FEATURED EBOOK

Hubert Selby Jr., acclaimed author of the classic novel Last Exit to Brooklyn, tells the powerful story of an extraordinary bond between an African-American teen seeking vengeance in the wake of tragedy and an old man who guides him toward redemption

Growing up in New York City’s soul-killing South Bronx ghetto, Bobby, a young black teenager, has only known violence, poverty, and despair. But there is one true light in his life: his girlfriend, Maria. On their way to school one morning, they are set upon by a vicious street gang. Bobby, beaten bloody and senseless, survives, rescued by an old German man who is himself a survivor of the Nazi death camps. The man calls himself Moishe, though he claims not to be Jewish, and he takes the damaged boy under his wing, determined to help heal his physical and psychological wounds. An unlikely friendship is born, strengthened by a shared sense of loss and life’s tragic injustices. But Moishe’s message of learning to forgive the unforgivable falls on deaf ears, because there is a hole in Bobby’s heart that only revenge can fill.

Hubert Selby Jr.’s extraordinary novel is a devastating work of raw power and stylistic brilliance that captures the pain and hardship of twentieth-century urban life. Unflinching and unrelenting, in the vein of his acclaimed masterwork, Last Exit to Brooklyn, Selby’s The Willow Tree is a dark tale tempered by hope: a story of love, death, rage, violence, and salvation. This ebook features an illustrated biography of Hubert Selby Jr. including rare photos from the author’s estate.

ABOUT Hubert Selby Jr.

  • BIOGRAPHY

    Hubert Selby Jr. (1928–2004) was the celebrated author of seven novels, including Requiem for a Dream and the classic bestseller Last Exit to Brooklyn, both of which were made into successful motion pictures. His singular portrayals of addiction and urban despair have influenced generations of authors, artists, and musicians.

    As a child, Selby’s father, Hubert Selby Sr., worked as a coal miner in Kentucky, but he left the mines at twelve years of age when his father died and his stepmother kicked him out of their home. Eventually he became an engineer, working for the Merchant Marine. In 1925, Selby Sr. met and courted Selby’s mother, Adalin, in Brooklyn, where she had been born and raised.

    Selby Jr. grew up in hardscrabble south Brooklyn and dropped out of school at age fourteen. At age fifteen, he changed his birth certificate in order to join the Merchant Marine himself. He served through World War II, but in 1945, when he was seventeen, a shipboard doctor diagnosed Selby with tuberculosis, and he was sent home to Brooklyn.

    During a three-year period of frequent hospitalization, Selby underwent four surgeries and became addicted to morphine, but an experimental drug saved his life. While in the TB ward, however, Selby often contemplated his mortality. He knew that when he died he didn’t want to regret what he had done with his life. He also wrote a letter to the family of a victim of the disease. Later, he would say that these two things had led directly to his becoming a writer.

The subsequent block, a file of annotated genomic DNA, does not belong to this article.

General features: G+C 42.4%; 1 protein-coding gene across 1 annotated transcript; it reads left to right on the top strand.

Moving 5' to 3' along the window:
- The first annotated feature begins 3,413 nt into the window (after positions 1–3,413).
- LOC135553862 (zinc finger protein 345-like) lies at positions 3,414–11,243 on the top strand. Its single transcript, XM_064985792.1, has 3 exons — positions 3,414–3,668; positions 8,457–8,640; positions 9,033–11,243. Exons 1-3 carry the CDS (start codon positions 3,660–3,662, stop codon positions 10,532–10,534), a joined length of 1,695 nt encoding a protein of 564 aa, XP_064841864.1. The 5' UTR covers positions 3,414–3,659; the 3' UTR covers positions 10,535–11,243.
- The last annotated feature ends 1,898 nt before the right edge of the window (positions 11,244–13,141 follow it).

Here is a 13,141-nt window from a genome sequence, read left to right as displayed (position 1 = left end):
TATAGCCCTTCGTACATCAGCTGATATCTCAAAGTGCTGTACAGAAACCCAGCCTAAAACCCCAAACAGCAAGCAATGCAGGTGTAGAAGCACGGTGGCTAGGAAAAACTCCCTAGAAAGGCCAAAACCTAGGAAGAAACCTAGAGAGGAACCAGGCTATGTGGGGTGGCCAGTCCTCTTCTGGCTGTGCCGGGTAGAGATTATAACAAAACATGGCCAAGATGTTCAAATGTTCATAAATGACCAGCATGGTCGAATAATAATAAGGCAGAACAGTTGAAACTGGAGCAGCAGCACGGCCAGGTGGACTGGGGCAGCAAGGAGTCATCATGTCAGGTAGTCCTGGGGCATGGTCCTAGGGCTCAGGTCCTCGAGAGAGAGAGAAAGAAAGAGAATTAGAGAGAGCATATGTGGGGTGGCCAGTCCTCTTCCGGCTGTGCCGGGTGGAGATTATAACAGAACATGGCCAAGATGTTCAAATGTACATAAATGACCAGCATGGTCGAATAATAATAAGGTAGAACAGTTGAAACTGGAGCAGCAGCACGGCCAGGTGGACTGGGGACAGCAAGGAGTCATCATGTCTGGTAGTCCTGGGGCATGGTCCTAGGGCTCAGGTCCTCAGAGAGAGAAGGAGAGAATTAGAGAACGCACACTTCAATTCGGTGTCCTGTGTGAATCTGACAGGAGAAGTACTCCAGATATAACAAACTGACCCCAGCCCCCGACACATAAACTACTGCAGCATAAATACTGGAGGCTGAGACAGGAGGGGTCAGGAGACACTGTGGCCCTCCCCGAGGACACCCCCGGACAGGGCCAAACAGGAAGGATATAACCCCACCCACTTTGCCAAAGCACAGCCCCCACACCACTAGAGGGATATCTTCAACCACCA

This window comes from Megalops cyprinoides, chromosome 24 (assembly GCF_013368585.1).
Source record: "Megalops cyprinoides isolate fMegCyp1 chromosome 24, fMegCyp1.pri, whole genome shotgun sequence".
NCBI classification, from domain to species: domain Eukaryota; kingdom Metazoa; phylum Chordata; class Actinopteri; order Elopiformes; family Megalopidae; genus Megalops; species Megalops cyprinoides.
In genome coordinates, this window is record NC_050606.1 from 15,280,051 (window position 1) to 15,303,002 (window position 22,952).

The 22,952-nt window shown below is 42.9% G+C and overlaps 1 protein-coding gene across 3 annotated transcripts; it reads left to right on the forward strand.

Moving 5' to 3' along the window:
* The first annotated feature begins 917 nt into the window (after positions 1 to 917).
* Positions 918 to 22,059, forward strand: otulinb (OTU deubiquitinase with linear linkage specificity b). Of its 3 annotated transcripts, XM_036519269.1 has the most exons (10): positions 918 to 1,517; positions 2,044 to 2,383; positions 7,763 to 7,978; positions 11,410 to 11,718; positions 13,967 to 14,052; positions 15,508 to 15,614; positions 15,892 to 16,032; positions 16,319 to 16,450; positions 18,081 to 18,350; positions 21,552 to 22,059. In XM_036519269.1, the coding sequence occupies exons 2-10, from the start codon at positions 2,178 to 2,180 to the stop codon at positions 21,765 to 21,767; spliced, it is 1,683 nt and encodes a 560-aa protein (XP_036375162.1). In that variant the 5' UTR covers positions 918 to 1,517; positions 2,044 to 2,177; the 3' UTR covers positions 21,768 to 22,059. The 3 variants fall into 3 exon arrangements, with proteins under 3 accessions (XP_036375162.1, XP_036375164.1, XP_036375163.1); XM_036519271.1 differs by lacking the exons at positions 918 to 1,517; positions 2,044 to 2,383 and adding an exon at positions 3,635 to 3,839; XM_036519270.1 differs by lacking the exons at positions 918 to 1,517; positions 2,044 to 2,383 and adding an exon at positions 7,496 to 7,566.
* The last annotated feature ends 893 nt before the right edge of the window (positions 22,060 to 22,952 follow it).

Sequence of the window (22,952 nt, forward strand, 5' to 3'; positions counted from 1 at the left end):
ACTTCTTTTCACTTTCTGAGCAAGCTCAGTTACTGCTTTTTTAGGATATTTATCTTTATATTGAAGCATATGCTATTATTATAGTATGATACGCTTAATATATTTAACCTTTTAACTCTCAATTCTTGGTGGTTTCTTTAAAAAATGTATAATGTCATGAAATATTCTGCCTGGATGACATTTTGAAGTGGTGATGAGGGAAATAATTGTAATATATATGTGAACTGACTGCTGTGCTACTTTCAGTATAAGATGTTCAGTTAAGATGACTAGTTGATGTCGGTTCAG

Selby married his first wife, Inez, when he was twenty-five, and they had two children. While working as a typist at an insurance agency, he met someone who told him heroin was in the same family as morphine, and he began to use the drug. During this time, he also began to write and was encouraged by his friends, including the author Gil Sorrentino. Selby claimed that it was Sorrentino who taught him to write, but Sorrentino denied this.

    In his writing, Selby experimented with grammar, punctuation, spelling, language, and spacing so that his readers would “experience” the story. The brutal urban landscapes he portrayed, combined with the potent immediacy of his prose, captivated early readers. His frank descriptions of drugs, prostitution, and the rough Brooklyn streets he’d known since childhood also attracted the attention of censors, and his stories were submitted as evidence in obscenity trials focused on publishers and editors.

    Through the support of writers such as Allen Ginsberg and LeRoi Jones, known now as Amiri Baraka, Selby found a publisher for his first novel, Last Exit to Brooklyn (1964), a series of stories fused into a single narrative. It was published to rave reviews, and Ginsberg said he hoped the book would “explode like a rusty, hellish bombshell over America, and still be eagerly read in a hundred years.” Indeed, it seemed Selby had changed the face of modern literature.

    After the success of his first novel, Selby moved to Los Angeles in an attempt to beat his addictions and start over. He kicked his heroin addiction while in jail on a possession charge, and when he was released he went directly to a bar in West Hollywood. There he met his third wife, Suzanne Schwartzman, with whom he would have two children. The couple joined Alcoholics Anonymous in 1969, and Selby began to write again, this time clean and sober. In the seventies, his reputation expanded with the release of his second and third novels, The Room (1971) and The Demon (1976). Requiem for a Dream (1978) established Selby as a poet laureate of the dark side of the American Dream.

    An established writer by the eighties, Selby began teaching younger writers at the University of Southern California. He saw Last Exit to Brooklyn made into a film in 1989, followed by Requiem for a Dream in 2000. He succumbed to lung disease in 2004, a consequence of his battle with tuberculosis in the 1940s. Selby is survived by his wife, four children, and twelve grandchildren.

  • published by